Lawyers representing hundreds of sex offenders serving civil commitments have sent a federal judge a list of changes they would like to see in Minnesota Sex Offender Program.
In June, Judge Donovan Frank ruled the program unconstitutional, saying it lacks the protections of the criminal justice system. He asked both sides in the case to offer ideas to fix the program.
Among other suggestions, plaintiff's attorney Dan Gustafson asked Frank to order immediate risk evaluations of all patients and less-restrictive facilities for some.
The more than 700 offenders represented in the case also say they would submit to yearly independent reviews of whether they are a risk to the public.
Gustafson said the judge could implement these changes even if the state appeals. "[The state] would have to ask the judge to stay the imposition of his orders pending appeal," he said. "And then if he says no to that, then they would have the opportunity to ask the 8th Circuit Court of Appeals for a stay pending appeal."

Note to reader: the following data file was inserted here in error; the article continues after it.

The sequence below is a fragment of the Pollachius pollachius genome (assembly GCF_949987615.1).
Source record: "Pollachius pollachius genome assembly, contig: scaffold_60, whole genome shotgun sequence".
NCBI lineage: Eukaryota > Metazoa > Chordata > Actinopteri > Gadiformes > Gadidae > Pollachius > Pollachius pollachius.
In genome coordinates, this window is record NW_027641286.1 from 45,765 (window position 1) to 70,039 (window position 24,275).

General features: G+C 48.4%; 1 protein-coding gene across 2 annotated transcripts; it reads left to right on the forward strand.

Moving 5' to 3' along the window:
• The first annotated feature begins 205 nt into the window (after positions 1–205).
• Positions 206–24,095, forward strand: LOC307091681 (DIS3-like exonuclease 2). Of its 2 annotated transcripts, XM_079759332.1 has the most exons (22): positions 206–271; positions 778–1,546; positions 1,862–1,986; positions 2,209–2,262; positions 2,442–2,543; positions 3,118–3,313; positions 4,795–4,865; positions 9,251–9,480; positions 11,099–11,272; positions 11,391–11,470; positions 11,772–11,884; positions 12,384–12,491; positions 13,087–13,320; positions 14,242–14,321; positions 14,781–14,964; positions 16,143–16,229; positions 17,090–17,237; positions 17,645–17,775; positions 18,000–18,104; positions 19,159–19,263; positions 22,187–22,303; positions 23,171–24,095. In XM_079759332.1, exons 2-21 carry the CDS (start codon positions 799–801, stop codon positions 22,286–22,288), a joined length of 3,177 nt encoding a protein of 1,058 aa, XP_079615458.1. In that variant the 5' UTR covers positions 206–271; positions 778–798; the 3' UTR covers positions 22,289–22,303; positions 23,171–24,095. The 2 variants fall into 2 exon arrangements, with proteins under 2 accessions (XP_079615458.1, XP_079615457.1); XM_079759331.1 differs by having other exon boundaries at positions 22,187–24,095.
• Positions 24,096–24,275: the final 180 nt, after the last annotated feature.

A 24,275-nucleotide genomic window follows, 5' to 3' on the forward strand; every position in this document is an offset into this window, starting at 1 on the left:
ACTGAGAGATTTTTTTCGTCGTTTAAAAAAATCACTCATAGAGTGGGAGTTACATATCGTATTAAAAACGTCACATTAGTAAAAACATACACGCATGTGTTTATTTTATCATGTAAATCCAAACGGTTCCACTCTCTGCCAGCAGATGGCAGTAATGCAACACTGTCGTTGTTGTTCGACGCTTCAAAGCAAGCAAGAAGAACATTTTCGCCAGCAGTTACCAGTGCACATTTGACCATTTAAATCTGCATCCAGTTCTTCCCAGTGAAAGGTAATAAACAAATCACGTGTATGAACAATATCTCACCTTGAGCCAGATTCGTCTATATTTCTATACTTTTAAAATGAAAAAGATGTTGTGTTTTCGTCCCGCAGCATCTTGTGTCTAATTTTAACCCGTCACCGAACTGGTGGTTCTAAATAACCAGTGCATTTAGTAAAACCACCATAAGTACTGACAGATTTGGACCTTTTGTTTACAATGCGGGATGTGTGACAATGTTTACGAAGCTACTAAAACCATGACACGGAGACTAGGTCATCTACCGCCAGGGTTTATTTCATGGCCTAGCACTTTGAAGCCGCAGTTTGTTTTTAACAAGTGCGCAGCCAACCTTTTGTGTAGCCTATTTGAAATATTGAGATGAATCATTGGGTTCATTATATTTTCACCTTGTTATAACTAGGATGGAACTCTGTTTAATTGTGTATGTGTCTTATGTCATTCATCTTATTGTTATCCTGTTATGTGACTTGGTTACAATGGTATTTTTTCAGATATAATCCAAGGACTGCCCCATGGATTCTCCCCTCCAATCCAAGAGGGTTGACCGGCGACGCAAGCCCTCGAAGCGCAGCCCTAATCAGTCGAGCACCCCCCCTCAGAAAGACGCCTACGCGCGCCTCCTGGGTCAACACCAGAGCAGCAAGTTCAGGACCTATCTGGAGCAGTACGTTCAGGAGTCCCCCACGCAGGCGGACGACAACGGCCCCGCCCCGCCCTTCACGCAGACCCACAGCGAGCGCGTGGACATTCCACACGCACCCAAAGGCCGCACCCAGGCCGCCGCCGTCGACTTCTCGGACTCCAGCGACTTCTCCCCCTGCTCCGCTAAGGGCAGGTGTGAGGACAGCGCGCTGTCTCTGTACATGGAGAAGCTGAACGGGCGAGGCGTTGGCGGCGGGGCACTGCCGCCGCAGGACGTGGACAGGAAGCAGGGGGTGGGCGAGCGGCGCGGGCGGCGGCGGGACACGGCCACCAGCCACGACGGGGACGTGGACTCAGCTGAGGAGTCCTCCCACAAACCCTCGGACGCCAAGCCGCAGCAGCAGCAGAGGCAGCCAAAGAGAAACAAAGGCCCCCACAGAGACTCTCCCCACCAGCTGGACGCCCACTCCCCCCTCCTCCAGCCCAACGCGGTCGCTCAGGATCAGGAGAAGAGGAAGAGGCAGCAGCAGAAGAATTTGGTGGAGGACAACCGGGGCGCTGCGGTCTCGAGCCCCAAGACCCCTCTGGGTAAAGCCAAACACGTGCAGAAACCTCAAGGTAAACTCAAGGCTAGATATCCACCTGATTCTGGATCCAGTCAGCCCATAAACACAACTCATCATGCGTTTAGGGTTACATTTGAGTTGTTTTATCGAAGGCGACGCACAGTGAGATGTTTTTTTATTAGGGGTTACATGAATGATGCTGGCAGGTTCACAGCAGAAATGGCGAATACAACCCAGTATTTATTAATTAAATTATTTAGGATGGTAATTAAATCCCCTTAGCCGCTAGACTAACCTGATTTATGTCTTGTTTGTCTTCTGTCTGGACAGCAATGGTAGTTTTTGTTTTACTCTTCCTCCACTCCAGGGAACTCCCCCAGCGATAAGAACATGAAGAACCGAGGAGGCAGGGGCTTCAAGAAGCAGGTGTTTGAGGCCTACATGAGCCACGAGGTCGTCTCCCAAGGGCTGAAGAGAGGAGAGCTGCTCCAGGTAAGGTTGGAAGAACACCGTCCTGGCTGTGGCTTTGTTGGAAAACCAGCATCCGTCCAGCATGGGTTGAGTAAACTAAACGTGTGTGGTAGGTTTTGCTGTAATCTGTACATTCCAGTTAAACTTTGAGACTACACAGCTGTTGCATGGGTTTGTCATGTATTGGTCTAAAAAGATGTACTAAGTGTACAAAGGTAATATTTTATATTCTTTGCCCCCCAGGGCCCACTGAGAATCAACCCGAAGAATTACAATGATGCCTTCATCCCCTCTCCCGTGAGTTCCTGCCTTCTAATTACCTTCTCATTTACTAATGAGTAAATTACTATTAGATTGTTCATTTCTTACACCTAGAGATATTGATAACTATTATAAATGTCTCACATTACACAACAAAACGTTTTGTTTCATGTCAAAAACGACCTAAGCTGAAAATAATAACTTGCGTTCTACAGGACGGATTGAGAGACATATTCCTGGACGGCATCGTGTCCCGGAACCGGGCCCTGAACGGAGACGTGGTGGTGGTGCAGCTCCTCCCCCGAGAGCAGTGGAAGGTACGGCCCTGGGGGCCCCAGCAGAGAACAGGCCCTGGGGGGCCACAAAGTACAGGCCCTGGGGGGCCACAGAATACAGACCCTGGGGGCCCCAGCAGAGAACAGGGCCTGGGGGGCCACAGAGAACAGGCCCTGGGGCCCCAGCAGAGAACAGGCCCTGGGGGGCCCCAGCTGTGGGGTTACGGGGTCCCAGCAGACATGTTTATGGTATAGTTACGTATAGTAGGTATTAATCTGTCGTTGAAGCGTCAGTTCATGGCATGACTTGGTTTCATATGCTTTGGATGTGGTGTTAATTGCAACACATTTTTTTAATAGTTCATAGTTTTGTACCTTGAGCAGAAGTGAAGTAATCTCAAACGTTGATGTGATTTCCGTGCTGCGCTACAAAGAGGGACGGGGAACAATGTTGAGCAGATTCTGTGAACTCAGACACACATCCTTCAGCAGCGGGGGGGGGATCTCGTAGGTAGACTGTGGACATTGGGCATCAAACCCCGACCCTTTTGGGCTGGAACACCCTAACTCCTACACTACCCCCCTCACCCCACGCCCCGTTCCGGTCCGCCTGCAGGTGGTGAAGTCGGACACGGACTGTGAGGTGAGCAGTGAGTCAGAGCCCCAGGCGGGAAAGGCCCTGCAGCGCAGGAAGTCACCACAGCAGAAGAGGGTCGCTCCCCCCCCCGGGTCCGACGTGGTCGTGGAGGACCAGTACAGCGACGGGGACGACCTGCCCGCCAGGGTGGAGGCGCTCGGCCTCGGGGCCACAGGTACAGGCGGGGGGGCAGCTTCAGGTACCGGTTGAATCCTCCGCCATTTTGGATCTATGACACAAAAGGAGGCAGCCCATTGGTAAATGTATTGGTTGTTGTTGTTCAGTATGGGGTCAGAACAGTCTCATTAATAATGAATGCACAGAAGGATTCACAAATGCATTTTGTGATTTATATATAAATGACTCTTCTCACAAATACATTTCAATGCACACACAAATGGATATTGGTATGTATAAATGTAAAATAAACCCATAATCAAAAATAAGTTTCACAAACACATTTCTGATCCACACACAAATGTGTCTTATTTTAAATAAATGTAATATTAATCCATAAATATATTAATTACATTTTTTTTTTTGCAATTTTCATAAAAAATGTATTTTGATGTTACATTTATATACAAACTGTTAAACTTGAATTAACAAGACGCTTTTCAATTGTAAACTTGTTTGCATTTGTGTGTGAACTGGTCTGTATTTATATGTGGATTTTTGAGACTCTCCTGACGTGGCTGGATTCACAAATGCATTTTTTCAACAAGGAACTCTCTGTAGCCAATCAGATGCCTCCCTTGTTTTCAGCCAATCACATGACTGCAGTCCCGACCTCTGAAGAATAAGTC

Lawyers for the state claim the program is constitutional. They've said they'll respond to the plaintiffs' proposals but will not provide their own list of suggested changes.
State Rep. Tina Liebling, who served on a task force that proposed similar fixes, said the program is costly, but needs to be effective.
"We're spending about $120,000 a year per person to put them in a treatment facility as opposed to a prison," she said. "And if we're going to do that, part of the treatment has to be looking to see if your treatment is doing what it's supposed to do."
Earlier this month, Gov. Mark Dayton proposed changes — including risk assessments every other year and less restrictive housing — which he said could cost about $20 million per year.